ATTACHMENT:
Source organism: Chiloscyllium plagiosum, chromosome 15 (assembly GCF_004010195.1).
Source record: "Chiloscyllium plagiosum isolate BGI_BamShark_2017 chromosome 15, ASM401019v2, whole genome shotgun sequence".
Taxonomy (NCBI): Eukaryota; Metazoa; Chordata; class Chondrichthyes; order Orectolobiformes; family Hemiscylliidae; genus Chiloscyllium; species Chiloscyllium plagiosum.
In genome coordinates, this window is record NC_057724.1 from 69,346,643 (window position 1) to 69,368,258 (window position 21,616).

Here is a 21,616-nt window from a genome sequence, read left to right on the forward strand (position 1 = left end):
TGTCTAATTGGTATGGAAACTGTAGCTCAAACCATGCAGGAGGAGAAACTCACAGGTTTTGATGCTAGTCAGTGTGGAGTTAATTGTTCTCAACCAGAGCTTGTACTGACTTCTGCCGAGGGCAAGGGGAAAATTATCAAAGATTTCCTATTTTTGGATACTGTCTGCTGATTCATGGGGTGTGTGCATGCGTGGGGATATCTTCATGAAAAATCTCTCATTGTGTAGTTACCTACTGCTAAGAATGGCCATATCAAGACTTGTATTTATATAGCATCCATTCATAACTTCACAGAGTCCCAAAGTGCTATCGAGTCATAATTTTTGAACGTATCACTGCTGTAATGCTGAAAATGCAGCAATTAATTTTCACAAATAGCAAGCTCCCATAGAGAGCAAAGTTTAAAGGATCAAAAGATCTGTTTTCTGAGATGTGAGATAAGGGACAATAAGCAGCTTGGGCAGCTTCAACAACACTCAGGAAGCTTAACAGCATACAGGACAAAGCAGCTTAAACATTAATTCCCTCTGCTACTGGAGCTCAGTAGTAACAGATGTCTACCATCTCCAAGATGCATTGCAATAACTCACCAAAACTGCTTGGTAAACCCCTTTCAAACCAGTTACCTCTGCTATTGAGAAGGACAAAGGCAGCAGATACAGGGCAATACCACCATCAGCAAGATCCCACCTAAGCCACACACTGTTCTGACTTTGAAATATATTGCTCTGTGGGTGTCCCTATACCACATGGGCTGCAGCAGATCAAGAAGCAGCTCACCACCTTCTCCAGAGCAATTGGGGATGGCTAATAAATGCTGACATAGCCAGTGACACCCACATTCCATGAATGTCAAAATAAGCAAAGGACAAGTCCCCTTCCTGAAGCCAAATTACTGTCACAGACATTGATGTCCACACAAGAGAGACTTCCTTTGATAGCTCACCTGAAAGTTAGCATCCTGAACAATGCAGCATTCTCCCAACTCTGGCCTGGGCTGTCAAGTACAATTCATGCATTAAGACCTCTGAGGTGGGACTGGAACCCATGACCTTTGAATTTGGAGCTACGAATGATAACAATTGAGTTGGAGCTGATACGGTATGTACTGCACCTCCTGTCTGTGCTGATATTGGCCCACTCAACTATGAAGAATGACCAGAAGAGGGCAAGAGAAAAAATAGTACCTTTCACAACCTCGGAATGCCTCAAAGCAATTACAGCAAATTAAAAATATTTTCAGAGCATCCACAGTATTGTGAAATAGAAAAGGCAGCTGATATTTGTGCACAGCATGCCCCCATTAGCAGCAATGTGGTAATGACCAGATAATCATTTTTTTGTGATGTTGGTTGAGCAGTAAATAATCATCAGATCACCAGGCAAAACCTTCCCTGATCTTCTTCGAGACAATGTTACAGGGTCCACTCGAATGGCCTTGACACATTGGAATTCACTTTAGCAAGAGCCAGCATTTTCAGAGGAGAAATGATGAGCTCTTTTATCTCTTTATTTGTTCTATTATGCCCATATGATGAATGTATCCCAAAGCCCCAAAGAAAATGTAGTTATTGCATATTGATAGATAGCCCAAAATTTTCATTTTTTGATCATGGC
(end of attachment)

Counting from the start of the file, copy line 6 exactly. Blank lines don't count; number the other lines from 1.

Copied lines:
TGTCTAATTGGTATGGAAACTGTAGCTCAAACCATGCAGGAGGAGAAACTCACAGGTTTTGATGCTAGTCAGTGTGGAGTTAATTGTTCTCAACCAGAGCTTGTACTGACTTCTGCCGAGGGCAAGGGGAAAATTATCAAAGATTTCCTATTTTTGGATACTGTCTGCTGATTCATGGGGTGTGTGCATGCGTGGGGATATCTTCATGAAAAATCTCTCATTGTGTAGTTACCTACTGCTAAGAATGGCCATATCAAGACTTGTATTTATATAGCATCCATTCATAACTTCACAGAGTCCCAAAGTGCTATCGAGTCATAATTTTTGAACGTATCACTGCTGTAATGCTGAAAATGCAGCAATTAATTTTCACAAATAGCAAGCTCCCATAGAGAGCAAAGTTTAAAGGATCAAAAGATCTGTTTTCTGAGATGTGAGATAAGGGACAATAAGCAGCTTGGGCAGCTTCAACAACACTCAGGAAGCTTAACAGCATACAGGACAAAGCAGCTTAAACATTAATTCCCTCTGCTACTGGAGCTCAGTAGTAACAGATGTCTACCATCTCCAAGATGCATTGCAATAACTCACCAAAACTGCTTGGTAAACCCCTTTCAAACCAGTTACCTCTGCTATTGAGAAGGACAAAGGCAGCAGATACAGGGCAATACCACCATCAGCAAGATCCCACCTAAGCCACACACTGTTCTGACTTTGAAATATATTGCTCTGTGGGTGTCCCTATACCACATGGGCTGCAGCAGATCAAGAAGCAGCTCACCACCTTCTCCAGAGCAATTGGGGATGGCTAATAAATGCTGACATAGCCAGTGACACCCACATTCCATGAATGTCAAAATAAGCAAAGGACAAGTCCCCTTCCTGAAGCCAAATTACTGTCACAGACATTGATGTCCACACAAGAGAGACTTCCTTTGATAGCTCACCTGAAAGTTAGCATCCTGAACAATGCAGCATTCTCCCAACTCTGGCCTGGGCTGTCAAGTACAATTCATGCATTAAGACCTCTGAGGTGGGACTGGAACCCATGACCTTTGAATTTGGAGCTACGAATGATAACAATTGAGTTGGAGCTGATACGGTATGTACTGCACCTCCTGTCTGTGCTGATATTGGCCCACTCAACTATGAAGAATGACCAGAAGAGGGCAAGAGAAAAAATAGTACCTTTCACAACCTCGGAATGCCTCAAAGCAATTACAGCAAATTAAAAATATTTTCAGAGCATCCACAGTATTGTGAAATAGAAAAGGCAGCTGATATTTGTGCACAGCATGCCCCCATTAGCAGCAATGTGGTAATGACCAGATAATCATTTTTTTGTGATGTTGGTTGAGCAGTAAATAATCATCAGATCACCAGGCAAAACCTTCCCTGATCTTCTTCGAGACAATGTTACAGGGTCCACTCGAATGGCCTTGACACATTGGAATTCACTTTAGCAAGAGCCAGCATTTTCAGAGGAGAAATGATGAGCTCTTTTATCTCTTTATTTGTTCTATTATGCCCATATGATGAATGTATCCCAAAGCCCCAAAGAAAATGTAGTTATTGCATATTGATAGATAGCCCAAAATTTTCATTTTTTGATCATGGC